What if I told you that a grad school education could include the finer details of wooden corgi carving? If you told me that a year ago I would immediately respond with skepticism — “right, because that’s a productive use of time”. Yet, today I would argue that such education is not only possible but should be thoroughly encouraged.
My path towards wooden-corgi-making apprenticeship was sparked by a stray email that landed in my inbox. It was a shotgun-style department-wide request for volunteer mentors at MakerWorks (MW), an on-campus Makerspace. For me, a self-proclaimed manufacturing nerd who spent a fair bit of time in and around machine shops, this seemed like a fun way to find a scene of like-minded people and help others in their personal quests to make. It was also an opportunity to join a community that didn’t center around research and to get a refreshing change of scenery. I sent off a quick application and, fast-forward a handful of months, there I stood, beginning my time in MakerWorks.
As I discovered on my first day in the space, not only does MW use volunteers to staff the shop, but the entire day-to-day operations are run by volunteers. The volunteer-driven environment is a huge part of what makes the space so unique. The mentor population spans an eclectic range of personalities and backgrounds, joined by a common desire to tinker. This type of setting encourages mentors to spend downtime during shifts brainstorming, working, and sharing projects of their own.
One of my in-progress projects in MakerWorks
Though a large part of my initial inspiration was good will — helping others use the space — I quickly found that my shifts in MW served as dedicated time to cleanse the mind. It didn’t matter what I had going on or how busy I was, the two hours a week of making were sacred. It was set-in-stone time to get up, put down the laptop, and get my hands dirty. Whether it was helping users figure out how to make something new or working on Christmas presents, my time spent making always felt like a much needed mental recharge.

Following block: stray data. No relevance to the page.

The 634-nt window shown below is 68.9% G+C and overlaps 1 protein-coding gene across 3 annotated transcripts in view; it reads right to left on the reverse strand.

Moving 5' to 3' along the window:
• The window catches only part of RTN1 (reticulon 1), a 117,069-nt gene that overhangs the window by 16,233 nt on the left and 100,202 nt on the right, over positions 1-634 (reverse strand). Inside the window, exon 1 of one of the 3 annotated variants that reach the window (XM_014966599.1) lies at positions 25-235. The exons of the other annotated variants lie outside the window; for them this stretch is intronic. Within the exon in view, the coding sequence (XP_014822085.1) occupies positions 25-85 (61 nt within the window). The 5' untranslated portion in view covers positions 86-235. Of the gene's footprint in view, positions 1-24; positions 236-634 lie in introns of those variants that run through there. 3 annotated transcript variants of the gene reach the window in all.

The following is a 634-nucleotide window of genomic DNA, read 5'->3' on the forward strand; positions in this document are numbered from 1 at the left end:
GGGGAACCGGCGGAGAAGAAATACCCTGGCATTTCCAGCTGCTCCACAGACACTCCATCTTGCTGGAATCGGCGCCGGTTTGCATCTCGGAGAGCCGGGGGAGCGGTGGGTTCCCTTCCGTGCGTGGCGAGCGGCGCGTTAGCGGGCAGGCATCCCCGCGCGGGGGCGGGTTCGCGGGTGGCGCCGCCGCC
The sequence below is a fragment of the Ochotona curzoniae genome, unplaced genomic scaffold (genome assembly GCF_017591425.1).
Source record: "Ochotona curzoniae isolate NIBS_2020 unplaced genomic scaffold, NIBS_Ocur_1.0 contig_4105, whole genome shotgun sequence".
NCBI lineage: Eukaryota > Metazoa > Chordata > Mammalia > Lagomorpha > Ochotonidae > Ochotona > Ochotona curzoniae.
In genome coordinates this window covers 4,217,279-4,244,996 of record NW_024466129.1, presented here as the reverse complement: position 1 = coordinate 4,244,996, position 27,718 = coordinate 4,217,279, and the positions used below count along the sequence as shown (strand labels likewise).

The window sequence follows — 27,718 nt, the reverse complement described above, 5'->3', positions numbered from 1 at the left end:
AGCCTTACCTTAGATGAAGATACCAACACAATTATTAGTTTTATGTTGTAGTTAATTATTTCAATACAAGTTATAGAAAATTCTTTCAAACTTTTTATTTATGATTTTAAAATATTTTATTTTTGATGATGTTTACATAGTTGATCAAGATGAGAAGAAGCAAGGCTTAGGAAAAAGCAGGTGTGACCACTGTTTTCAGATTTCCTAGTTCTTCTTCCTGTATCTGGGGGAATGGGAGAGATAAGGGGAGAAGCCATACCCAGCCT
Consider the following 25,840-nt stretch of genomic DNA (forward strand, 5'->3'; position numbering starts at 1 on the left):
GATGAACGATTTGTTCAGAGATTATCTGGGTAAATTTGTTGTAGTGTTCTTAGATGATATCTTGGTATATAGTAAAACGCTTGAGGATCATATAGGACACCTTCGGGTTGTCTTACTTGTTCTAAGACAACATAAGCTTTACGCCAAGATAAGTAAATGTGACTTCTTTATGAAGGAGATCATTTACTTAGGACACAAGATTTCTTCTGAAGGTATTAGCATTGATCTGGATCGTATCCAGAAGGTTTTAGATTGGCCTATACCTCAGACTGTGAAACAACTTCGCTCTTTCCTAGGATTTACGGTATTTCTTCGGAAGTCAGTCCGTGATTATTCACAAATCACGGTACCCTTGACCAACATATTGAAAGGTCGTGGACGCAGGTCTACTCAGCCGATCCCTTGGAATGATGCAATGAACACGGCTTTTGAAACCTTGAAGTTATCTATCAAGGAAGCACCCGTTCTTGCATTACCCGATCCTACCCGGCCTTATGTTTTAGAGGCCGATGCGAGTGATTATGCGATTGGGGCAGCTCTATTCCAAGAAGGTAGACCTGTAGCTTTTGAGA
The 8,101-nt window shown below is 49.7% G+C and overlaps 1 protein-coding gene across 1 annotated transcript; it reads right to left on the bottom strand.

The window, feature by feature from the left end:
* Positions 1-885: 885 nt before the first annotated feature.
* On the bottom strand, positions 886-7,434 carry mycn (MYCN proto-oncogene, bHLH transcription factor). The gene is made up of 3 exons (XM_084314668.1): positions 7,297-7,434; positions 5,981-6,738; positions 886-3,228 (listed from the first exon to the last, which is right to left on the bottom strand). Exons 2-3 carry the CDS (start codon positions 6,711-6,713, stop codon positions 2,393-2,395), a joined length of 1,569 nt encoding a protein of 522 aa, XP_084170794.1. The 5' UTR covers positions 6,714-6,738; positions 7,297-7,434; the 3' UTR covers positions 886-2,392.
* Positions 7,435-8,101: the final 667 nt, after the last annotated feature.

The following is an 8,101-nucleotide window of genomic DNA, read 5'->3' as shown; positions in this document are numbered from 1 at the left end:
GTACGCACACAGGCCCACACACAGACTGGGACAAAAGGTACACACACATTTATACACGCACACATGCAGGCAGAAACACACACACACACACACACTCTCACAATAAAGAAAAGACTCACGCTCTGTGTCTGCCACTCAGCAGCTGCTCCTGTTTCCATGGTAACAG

On the note of Christmas presents, perhaps my favorite side-perk to working in MW is the capacity for hand-made gifts. This is where the wooden corgi comes back into the story. It began as a compromise on having a pet in the apartment I share (brilliant if you ask me!) and became my favorite personal project so far.
It still seems to me like all of the perks of a pet with none of the drawbacks: you can name it and treat it like family, but it won’t shed and you never have to worry about it using the apartment as an oversized bathroom. I spent more hours than I’m proud to admit fixating on the little details of my apartment’s newest addition to the family. After pouring in several shifts working on the present and polishing off the finer details of the wooden dog, I was left with what I claim to be the finest corgi carving on this side of the Charles. (Disclaimer: I have yet to meet any competition for the award, though a quick search revealed some compelling contenders)
The Long Awaited Corgi Pics!
From corgi carvings to helping others on the path to Maker-dom, I can safely say that my time in MakerWorks has been the most surprisingly beneficial piece of my grad school puzzle so far. In addition to being what I had hoped for — a newfound set of friends and a place to fulfill my own desire to make — MakerWorks has also been a place where I’ve found my volunteering to be as much help for myself as it is for others.